• Europe’s first commercial external platform on the International Space Station (ISS) is scheduled for launch on 6 March 2020.
  • Built and tested in Germany, the Bartolomeo platform is a major step towards commercial ISS use in Europe.
  • Bartolomeo offers companies and research institutions ideal conditions for exposing their experiments and technological developments to the conditions of space simply and directly.

Its days on Earth are numbered – the external platform Bartolomeo is currently waiting for its launch to the International Space Station (ISS) at Kennedy Space Center in Florida inside a SpaceX Dragon capsule.

(more…)

Three Techshot-Managed Research Campaign Launching on SpaceX Dragon

Astronaut and USU graduate Drew Morgan with BFF. (Credit: NASA)

GREENVILLE, Ind. (March 2, 2020) – Commercial space company Techshot Inc., will send equipment and samples supporting plant, heart and cartilage research for three of its customers to the International Space Station (ISS) on SpaceX mission CRS-20. Scheduled to launch at 11:50 p.m. EST on March 6 from space launch complex 40 at Florida’s Cape Canaveral Air Force Station, the unpiloted cargo spacecraft is expected to arrive at the orbiting laboratory two days later. Techshot customers on board CRS-20 include NASA, Emory University, and the Uniformed Services University of the Health Sciences (USU).

(more…)

Awesome Flight Video of Crew Dragon Demonstration Flight

Video Caption: On March 2, 2019, Falcon 9 launched Crew Dragon on its first demonstration mission, and the next day it became the first American spacecraft to autonomously dock with the International Space Station.

After its stay at the space station, the spacecraft successfully splashed down in the Atlantic Ocean, completing its mission and demonstrating SpaceX’s capabilities to safely and reliably fly astronauts to and from the space station as part of NASA’s Commercial Crew Program.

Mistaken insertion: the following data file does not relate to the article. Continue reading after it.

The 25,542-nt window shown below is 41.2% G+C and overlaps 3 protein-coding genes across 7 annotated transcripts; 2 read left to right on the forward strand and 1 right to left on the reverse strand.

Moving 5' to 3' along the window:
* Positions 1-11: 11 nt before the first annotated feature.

NASA Schedules Coverage for SpaceX Dragon Cargo Launch

A camera on the tip of the Canadarm2 robotic arm views the SpaceX Dragon as it separates from the International Space Station. (Credit: NASA)

CAPE CANAVERAL, Fla. (NASA PR) — NASA commercial cargo provider SpaceX is targeting 11:50 p.m. EST Friday, March 6, for the launch of its 20th resupply mission to the International Space Station. Live coverage of the launch from Cape Canaveral Air Force Station in Florida will air on NASA Television and the agency’s website with prelaunch events Thursday, March 5 and March 6.

(more…)

More Than 20 ISS National Lab-sponsored Payloads Set to Launch on SpaceX CRS-20

KENNEDY SPACE CENTER (FL), February 27, 2020 – When the Dragon spacecraft launches on SpaceX’s 20th commercial resupply services (CRS) mission (contracted through NASA) to the International Space Station (ISS), it will do so with dozens of research experiments to be executed on the orbiting laboratory over the coming months. In particular, the ISS U.S. National Laboratory is sponsoring more than 20 separate payloads on this mission that will leverage the unique space-based environment of station to benefit life on Earth.

Launching no earlier than 11:50 p.m. ET on Friday, March 6 from Cape Canaveral Air Force Station in Florida, this mission carries with it a wide variety of research investigations—several funded by private companies focused on technologies critical to their commercial success and others supported by external funds focused on science questions to improve knowledge and human health.

(more…)

Qarman CubeSat Deployed From ISS

Qarman CubeSat deployed from the International Space Station. (Credit: NASA)

The moment ESA’s latest mission left the International Space Station: the Qarman reentry CubeSat developed with Belgium’s Von Karman Institute was deployed by NASA astronaut Andrew ‘Drew’ Morgan via a Nanoracks dispenser on 19 February 2020. Qarman will now fall gradually to Earth, to eventually gather valuable data on atmospheric reentry physics.

Read more here.